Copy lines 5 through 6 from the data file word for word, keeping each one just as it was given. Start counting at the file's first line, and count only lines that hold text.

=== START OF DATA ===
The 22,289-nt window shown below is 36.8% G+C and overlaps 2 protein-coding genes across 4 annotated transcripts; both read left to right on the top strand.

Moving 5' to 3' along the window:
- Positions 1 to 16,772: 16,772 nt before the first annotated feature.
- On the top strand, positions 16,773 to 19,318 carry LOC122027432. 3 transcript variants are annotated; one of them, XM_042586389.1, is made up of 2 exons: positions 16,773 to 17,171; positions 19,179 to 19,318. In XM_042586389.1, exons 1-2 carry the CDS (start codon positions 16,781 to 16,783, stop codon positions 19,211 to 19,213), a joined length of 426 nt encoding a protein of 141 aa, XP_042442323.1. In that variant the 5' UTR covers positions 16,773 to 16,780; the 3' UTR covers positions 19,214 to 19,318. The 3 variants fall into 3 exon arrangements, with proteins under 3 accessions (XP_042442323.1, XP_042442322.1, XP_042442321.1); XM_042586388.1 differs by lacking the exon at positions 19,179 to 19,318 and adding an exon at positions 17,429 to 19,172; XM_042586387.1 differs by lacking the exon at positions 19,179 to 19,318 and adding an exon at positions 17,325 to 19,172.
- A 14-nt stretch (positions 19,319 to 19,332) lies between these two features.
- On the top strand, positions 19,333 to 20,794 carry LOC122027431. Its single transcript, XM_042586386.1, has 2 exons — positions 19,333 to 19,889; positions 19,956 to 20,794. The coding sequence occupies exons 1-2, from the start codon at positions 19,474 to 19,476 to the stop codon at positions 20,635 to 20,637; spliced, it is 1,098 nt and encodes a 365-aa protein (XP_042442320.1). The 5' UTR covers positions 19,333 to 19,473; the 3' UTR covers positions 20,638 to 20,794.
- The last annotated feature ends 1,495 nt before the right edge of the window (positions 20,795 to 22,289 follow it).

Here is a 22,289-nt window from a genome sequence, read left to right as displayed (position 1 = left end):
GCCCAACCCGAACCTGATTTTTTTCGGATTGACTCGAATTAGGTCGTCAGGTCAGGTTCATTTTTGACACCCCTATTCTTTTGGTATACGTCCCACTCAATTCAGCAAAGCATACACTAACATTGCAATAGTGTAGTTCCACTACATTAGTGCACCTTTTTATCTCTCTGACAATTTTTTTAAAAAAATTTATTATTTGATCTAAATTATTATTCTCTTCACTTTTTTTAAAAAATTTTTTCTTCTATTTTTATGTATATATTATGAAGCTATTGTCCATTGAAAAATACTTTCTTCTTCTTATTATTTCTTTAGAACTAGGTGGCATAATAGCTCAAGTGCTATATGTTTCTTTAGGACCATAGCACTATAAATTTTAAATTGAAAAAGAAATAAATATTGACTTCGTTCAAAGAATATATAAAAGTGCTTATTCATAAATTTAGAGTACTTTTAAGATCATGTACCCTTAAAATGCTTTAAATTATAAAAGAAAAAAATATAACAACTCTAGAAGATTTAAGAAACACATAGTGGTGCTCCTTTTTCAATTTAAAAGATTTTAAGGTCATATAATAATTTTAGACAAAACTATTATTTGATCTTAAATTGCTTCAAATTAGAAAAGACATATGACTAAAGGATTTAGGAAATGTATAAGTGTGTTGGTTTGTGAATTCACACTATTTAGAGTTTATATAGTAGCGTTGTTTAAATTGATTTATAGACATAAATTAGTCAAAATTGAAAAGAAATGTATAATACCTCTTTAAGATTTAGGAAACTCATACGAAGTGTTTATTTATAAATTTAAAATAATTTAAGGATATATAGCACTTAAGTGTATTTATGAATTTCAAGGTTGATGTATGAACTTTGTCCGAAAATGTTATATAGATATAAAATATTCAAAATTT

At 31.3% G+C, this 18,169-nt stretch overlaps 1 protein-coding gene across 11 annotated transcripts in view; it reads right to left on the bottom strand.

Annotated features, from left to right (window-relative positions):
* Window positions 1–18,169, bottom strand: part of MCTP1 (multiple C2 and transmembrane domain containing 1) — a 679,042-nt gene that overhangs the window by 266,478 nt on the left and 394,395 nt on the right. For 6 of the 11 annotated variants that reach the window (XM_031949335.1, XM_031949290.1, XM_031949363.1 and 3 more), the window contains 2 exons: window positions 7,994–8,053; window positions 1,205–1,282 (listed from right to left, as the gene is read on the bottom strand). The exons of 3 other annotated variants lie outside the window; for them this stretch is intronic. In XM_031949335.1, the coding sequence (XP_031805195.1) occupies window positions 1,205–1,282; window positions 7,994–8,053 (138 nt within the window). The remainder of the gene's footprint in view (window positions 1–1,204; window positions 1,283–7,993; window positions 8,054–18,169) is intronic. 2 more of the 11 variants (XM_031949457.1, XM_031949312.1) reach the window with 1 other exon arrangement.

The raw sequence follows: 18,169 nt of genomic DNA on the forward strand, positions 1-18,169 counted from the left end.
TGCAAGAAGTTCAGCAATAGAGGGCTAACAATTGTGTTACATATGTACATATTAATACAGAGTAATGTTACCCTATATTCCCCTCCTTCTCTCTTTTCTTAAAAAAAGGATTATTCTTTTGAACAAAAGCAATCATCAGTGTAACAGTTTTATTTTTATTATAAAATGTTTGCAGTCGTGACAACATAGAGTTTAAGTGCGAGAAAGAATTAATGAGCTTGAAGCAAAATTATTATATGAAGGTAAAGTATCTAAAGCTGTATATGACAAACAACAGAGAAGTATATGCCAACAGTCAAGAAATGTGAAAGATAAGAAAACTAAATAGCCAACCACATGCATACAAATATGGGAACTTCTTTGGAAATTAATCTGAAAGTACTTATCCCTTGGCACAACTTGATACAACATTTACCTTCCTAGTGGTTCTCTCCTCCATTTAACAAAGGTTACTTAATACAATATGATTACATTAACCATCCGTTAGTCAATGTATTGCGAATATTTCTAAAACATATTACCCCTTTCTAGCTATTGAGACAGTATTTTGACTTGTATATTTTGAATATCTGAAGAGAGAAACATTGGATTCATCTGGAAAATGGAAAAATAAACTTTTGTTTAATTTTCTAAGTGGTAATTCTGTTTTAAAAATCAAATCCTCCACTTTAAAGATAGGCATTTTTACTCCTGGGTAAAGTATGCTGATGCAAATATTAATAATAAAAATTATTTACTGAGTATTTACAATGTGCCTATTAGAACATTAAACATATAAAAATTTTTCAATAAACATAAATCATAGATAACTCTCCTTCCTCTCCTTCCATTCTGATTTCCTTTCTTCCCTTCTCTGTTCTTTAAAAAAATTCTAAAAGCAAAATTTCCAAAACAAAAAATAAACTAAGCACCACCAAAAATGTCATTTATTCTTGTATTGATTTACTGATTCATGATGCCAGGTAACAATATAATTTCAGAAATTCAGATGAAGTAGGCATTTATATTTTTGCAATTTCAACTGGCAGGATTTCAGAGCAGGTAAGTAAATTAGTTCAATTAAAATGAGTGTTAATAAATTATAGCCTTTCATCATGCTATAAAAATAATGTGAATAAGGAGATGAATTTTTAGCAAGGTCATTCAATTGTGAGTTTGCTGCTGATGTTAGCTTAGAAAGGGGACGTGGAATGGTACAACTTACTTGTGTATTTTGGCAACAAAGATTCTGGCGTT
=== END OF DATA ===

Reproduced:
- A 14-nt stretch (positions 19,319 to 19,332) lies between these two features.
- On the top strand, positions 19,333 to 20,794 carry LOC122027431. Its single transcript, XM_042586386.1, has 2 exons — positions 19,333 to 19,889; positions 19,956 to 20,794. The coding sequence occupies exons 1-2, from the start codon at positions 19,474 to 19,476 to the stop codon at positions 20,635 to 20,637; spliced, it is 1,098 nt and encodes a 365-aa protein (XP_042442320.1). The 5' UTR covers positions 19,333 to 19,473; the 3' UTR covers positions 20,638 to 20,794.